Health Ministry officials have said cases of the Omicron coronavirus variant are popping up in Israel with no known source of infection, indicating the strain may be spreading through communities despite efforts to curb travel and keep the highly mutated variant out of the country, Israeli television reported Monday.
“It’s possible it has spread wider than we thought,” a ministry source was quoted saying by the Kan public broadcaster.
According to the report, there were five to nine Omicron cases of unknown provenance, mostly in Modi’in and Ra’anana.
The broadcaster also said Health Ministry planners were warning Israel could see 15,000 daily coronavirus cases if the strain, thought to be very contagious, spreads unchecked.
The ministry has so far confirmed 67 Omicron infections in Israel. In its most recent update on the variant, the ministry said it was working to verify another 80 cases in which there was a “high” suspicion” they were Omicron.
Separately, Channel 12 news reported that the government is working to advance legislation that would give it the authority to bar those who aren’t immunized from gaining entry to venues operating under Green Pass rules by presenting a negative COVID-19 test.
Such a change would limit access to many businesses and events to only Israelis who have proof of vaccination or that they recently recovered from coronavirus.
The report said that if the proposal is ultimately approved, the government would not seek to enforce it immediately. A Health Ministry source told the network that there were currently no epidemiological justifications for such a measure, but that it would be reserved for a situation in which coronavirus tests are unable to detect a new variant.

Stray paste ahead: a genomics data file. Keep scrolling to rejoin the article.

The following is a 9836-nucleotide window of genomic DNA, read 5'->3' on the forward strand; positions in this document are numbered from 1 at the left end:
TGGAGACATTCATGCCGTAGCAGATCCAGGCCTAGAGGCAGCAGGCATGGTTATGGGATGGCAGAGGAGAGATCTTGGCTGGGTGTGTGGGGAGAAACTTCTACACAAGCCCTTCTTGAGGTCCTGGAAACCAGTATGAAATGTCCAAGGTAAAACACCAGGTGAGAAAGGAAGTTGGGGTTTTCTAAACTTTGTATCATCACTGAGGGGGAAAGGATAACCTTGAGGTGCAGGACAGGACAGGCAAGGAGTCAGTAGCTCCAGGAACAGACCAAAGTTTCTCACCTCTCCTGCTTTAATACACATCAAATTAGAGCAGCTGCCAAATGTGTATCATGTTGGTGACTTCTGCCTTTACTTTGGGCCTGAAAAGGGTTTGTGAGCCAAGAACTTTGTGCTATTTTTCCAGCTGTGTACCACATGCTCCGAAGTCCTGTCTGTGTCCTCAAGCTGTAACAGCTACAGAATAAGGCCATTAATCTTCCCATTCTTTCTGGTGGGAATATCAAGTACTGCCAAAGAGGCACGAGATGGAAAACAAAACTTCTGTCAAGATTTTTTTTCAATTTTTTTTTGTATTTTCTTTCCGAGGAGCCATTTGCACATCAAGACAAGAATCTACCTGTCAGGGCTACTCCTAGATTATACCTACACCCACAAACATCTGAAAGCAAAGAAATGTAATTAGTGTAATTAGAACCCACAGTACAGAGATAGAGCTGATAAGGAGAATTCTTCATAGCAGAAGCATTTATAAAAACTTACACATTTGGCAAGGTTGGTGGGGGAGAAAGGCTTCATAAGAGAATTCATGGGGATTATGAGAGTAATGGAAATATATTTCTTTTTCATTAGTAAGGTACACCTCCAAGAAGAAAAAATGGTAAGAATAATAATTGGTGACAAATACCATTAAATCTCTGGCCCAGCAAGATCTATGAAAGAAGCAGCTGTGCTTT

Earlier Monday, the Health Ministry announced that a ban on travel to the United Kingdom and Denmark, which are facing Omicron outbreaks, would be delayed by 24 hours until midnight between Thursday and Friday to allow Israelis “additional time to prepare.”
On Sunday, Health Minister Nitzan Horowitz warned additional countries will be classified as “red” in the coming days, but stressed that the government does not currently plan to bar international travel entirely.
He also urged Israelis to refrain from non-essential travel.
Under new quarantine rules approved Sunday by a Knesset committee, Israelis coming from “red” countries must isolate at a state-run facility for at least 10 days. However, they can be released to their homes to complete their quarantines if they test negative for Omicron.
According to Dr. Sharon Alroy-Preis, head of public services at the Health Ministry, Omicron is more contagious than past variants and is better able to evade vaccines. However, she also noted it has caused fewer fatalities and less severe morbidity than previous COVID-19 outbreaks.
Her assessment mirrored that of the World Health Organization, which said Sunday that Omicron spreads faster than the Delta variant, and reduces vaccine efficacy, but appears to cause less severe symptoms.
Of the 67 Omicron infections so far confirmed in Israel, there has only been one case of someone falling seriously ill — an unvaccinated man who was hospitalized — and no deaths.
On Sunday, Prime Minister Naftali Bennett warned of a potential lockdown “if we do not take immediate and difficult steps now.” But the prime minister said that “our overarching goal is to keep the Israeli economy as open as possible, without a lockdown, and to do so without reaching hospitals’ limits.”
According to the latest Health Ministry figures, 490 coronavirus infections were confirmed Sunday, with 0.57 percent of tests coming back positive. The number of serious cases was at 92, and the death toll was at 8,223.
A total of 6,414,892 Israelis have received a first coronavirus vaccine, with 5,792,471 of them having also received a second shot and 4,130,021 of them having received a third.